A new canvas opens up and he starts plunking down some of the basic elements in the basic collection. There are ninja cats, giant robots and naturally retro spaceships with fricking laser beams. And you can type rude things.

The Feedback
Other people start viewing Harvey’s new page. They dig it and offer comments. He is feeling popular and making new friends who appreciate what his creation. Reading stories is fun, but social interaction with real people is intoxicating.

Whenever someone visit or ranks his page, they leave energy points behind. These boost Harvey’s points which lets him read more. They also encourage him to create new pages. As Harvey’s page gets more readers who rank and comment on his work, he gains a reputation.

Some of the really popular pages make it to onto the “Garden of the Day” list. This means thousands of users are likely to check it out. Harvey begins to dream of one day reaching such heights.

The Store
The original set of stamps is rather limited. It turns out that there are lots more out there that you can buy using extra energy. Some of them are quite rare and a few you need to buy with a combination of energy and real money.

Harvey buys a set or two of professionally drawn Mickey images. They only cost him a five or six bucks and they let him create much more in-depth scenes.

The Source of New Content
It turns out that the stamps of Mickey and friends are created by a lass named Aya. At age 17, she is an excellent illustrator and delights in seeing what people create with her artwork.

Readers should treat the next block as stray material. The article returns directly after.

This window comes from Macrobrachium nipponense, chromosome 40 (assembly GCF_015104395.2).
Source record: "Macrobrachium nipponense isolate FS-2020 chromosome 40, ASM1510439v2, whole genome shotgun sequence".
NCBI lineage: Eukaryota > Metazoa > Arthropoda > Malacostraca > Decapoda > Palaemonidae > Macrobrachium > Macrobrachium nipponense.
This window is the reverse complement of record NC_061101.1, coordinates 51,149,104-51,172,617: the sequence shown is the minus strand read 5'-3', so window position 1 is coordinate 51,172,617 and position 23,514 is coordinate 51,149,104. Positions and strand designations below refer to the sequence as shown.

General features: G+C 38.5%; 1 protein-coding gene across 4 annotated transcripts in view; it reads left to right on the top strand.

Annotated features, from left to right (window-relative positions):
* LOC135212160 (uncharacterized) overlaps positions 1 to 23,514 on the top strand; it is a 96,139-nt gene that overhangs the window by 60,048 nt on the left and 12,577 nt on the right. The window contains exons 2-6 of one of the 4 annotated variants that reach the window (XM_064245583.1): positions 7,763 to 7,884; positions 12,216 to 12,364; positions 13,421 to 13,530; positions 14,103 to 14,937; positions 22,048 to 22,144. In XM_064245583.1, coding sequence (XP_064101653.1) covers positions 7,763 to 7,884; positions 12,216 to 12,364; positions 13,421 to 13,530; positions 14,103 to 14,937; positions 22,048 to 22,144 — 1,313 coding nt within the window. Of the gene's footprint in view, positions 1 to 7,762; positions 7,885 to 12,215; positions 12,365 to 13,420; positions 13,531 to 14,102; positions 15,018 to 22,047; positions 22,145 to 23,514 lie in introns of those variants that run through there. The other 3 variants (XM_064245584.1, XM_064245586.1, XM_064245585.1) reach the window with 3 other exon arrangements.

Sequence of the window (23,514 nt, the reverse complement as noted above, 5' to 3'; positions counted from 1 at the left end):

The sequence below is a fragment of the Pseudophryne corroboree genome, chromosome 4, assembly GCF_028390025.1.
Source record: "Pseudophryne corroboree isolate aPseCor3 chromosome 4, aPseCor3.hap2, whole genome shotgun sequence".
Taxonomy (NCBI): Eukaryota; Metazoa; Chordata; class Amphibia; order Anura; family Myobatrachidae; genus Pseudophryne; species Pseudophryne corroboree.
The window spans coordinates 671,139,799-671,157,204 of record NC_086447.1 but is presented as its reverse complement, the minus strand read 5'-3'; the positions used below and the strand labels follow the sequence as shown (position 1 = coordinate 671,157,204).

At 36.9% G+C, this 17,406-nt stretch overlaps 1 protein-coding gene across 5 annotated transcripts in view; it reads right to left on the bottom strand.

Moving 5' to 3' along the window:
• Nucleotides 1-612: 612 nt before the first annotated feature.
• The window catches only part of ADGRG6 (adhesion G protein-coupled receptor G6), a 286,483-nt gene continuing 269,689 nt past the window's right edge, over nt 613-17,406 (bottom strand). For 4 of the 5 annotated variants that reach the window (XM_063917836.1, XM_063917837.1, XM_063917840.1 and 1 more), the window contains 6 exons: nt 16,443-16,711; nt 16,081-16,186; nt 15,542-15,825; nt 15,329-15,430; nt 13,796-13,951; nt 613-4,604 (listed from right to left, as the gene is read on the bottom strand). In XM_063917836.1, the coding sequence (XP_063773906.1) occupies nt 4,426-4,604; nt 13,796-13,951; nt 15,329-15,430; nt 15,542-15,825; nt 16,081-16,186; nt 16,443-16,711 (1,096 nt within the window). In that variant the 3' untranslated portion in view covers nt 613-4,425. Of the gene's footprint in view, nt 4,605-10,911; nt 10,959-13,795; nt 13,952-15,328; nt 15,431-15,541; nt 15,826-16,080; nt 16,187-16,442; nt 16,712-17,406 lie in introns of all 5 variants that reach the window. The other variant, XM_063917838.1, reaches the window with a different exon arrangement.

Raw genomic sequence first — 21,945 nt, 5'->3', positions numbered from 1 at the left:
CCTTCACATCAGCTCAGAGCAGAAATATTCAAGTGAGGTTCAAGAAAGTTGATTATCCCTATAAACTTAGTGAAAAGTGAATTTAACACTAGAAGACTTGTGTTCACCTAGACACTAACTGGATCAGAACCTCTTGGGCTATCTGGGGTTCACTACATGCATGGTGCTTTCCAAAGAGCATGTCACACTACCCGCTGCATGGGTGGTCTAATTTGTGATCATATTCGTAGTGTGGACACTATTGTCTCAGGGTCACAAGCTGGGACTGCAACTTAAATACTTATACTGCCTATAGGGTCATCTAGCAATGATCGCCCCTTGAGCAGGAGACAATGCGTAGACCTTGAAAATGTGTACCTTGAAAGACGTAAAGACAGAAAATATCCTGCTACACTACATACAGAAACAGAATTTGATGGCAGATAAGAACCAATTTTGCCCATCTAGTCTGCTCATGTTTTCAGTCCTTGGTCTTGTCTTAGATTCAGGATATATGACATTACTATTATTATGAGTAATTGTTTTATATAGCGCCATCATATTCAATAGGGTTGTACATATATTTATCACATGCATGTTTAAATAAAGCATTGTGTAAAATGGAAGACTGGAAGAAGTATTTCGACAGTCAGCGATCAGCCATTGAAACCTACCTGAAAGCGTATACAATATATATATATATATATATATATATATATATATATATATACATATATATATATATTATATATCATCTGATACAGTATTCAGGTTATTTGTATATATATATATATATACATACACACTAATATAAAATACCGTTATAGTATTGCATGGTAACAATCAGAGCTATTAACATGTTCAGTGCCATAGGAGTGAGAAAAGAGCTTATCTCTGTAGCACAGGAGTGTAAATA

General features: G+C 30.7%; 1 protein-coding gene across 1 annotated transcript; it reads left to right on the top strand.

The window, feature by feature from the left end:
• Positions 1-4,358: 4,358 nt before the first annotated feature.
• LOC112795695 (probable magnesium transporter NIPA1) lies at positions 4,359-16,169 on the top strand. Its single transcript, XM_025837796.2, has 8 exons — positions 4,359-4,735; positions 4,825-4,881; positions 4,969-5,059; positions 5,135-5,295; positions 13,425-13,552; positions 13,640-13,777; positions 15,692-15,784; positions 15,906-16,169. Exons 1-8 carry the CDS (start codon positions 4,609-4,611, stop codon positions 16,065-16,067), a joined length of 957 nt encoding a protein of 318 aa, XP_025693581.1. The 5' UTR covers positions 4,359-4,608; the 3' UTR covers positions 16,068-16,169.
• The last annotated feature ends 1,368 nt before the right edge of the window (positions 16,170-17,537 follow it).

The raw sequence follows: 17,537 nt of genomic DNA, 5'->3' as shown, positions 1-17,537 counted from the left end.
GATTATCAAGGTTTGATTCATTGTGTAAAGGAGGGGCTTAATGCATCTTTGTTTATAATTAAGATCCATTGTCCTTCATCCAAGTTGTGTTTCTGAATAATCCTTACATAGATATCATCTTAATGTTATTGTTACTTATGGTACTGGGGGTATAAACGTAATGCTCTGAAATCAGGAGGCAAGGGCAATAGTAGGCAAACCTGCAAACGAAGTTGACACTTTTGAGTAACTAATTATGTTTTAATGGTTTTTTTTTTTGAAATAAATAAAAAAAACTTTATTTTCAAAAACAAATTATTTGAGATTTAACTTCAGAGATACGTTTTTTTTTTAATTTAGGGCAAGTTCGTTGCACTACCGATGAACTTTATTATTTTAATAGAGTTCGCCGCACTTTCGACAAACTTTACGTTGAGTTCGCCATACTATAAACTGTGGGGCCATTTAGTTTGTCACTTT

She gets half the money that Harvey spends. There are two hundred other people that also bought her work and she just received a check for $150. That will pay for a very cute pairs of shoes. More importantly, she is famous. Her online reputation is reflected directly in the reputation of the pages that are created with her artwork. Perhaps it is only on one site with a small group of people. But it feels good to have people respect her and her art. She would not give that feeling up for the world.

Now the circle of content is completed. The few highly creative people provide a seed that encourages others to be creative. The result is an explosion of content that acts as a magnet for additional potential customers.

Is this a game?
You’ll notice that this is not a traditional electronic game where you shoot things. Some traditionalists might argue that it is not a game at all. On the surface, it has more in common with Wikipedia or Slashdot than your typical first person shooter.

Yet all the basic pieces are in place for a rousing social game. You have user created worlds where the act of consuming stories and creating stories are the game play verbs. You have a robust feedback system complete with strong goals for players to strive towards.

Viki is to traditional games as Charades is to Chess. It is a social sandbox game played by creative people.

Future Extensions